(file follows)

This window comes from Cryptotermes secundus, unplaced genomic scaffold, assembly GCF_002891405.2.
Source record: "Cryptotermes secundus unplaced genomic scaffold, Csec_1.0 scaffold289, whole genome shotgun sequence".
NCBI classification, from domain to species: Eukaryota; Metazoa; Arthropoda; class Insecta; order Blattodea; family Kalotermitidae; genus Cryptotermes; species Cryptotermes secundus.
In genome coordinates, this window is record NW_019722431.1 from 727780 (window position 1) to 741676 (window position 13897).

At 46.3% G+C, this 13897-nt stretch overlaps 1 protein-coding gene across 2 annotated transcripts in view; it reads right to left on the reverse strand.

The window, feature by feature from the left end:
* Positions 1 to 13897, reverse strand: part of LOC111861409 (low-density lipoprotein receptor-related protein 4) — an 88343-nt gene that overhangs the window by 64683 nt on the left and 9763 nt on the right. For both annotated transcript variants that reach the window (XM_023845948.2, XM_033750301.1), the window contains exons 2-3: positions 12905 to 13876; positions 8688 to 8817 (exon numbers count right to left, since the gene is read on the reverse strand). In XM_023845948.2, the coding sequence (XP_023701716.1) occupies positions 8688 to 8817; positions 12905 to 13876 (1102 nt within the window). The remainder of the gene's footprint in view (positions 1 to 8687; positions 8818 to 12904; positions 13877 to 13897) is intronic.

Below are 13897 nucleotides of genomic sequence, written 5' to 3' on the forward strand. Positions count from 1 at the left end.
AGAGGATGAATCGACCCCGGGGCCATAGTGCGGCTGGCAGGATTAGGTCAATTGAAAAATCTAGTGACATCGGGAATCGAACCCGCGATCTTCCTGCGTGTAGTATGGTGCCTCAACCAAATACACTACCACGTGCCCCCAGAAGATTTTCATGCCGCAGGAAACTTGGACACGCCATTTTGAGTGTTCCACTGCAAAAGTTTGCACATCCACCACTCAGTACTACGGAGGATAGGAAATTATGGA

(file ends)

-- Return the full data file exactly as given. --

This window comes from Cryptotermes secundus, unplaced genomic scaffold, assembly GCF_002891405.2.
Source record: "Cryptotermes secundus unplaced genomic scaffold, Csec_1.0 scaffold289, whole genome shotgun sequence".
NCBI classification, from domain to species: Eukaryota; Metazoa; Arthropoda; class Insecta; order Blattodea; family Kalotermitidae; genus Cryptotermes; species Cryptotermes secundus.
In genome coordinates, this window is record NW_019722431.1 from 727780 (window position 1) to 741676 (window position 13897).

At 46.3% G+C, this 13897-nt stretch overlaps 1 protein-coding gene across 2 annotated transcripts in view; it reads right to left on the reverse strand.

The window, feature by feature from the left end:
* Positions 1 to 13897, reverse strand: part of LOC111861409 (low-density lipoprotein receptor-related protein 4) — an 88343-nt gene that overhangs the window by 64683 nt on the left and 9763 nt on the right. For both annotated transcript variants that reach the window (XM_023845948.2, XM_033750301.1), the window contains exons 2-3: positions 12905 to 13876; positions 8688 to 8817 (exon numbers count right to left, since the gene is read on the reverse strand). In XM_023845948.2, the coding sequence (XP_023701716.1) occupies positions 8688 to 8817; positions 12905 to 13876 (1102 nt within the window). The remainder of the gene's footprint in view (positions 1 to 8687; positions 8818 to 12904; positions 13877 to 13897) is intronic.

Below are 13897 nucleotides of genomic sequence, written 5' to 3' on the forward strand. Positions count from 1 at the left end.
AGAGGATGAATCGACCCCGGGGCCATAGTGCGGCTGGCAGGATTAGGTCAATTGAAAAATCTAGTGACATCGGGAATCGAACCCGCGATCTTCCTGCGTGTAGTATGGTGCCTCAACCAAATACACTACCACGTGCCCCCAGAAGATTTTCATGCCGCAGGAAACTTGGACACGCCATTTTGAGTGTTCCACTGCAAAAGTTTGCACATCCACCACTCAGTACTACGGAGGATAGGAAATTATGGA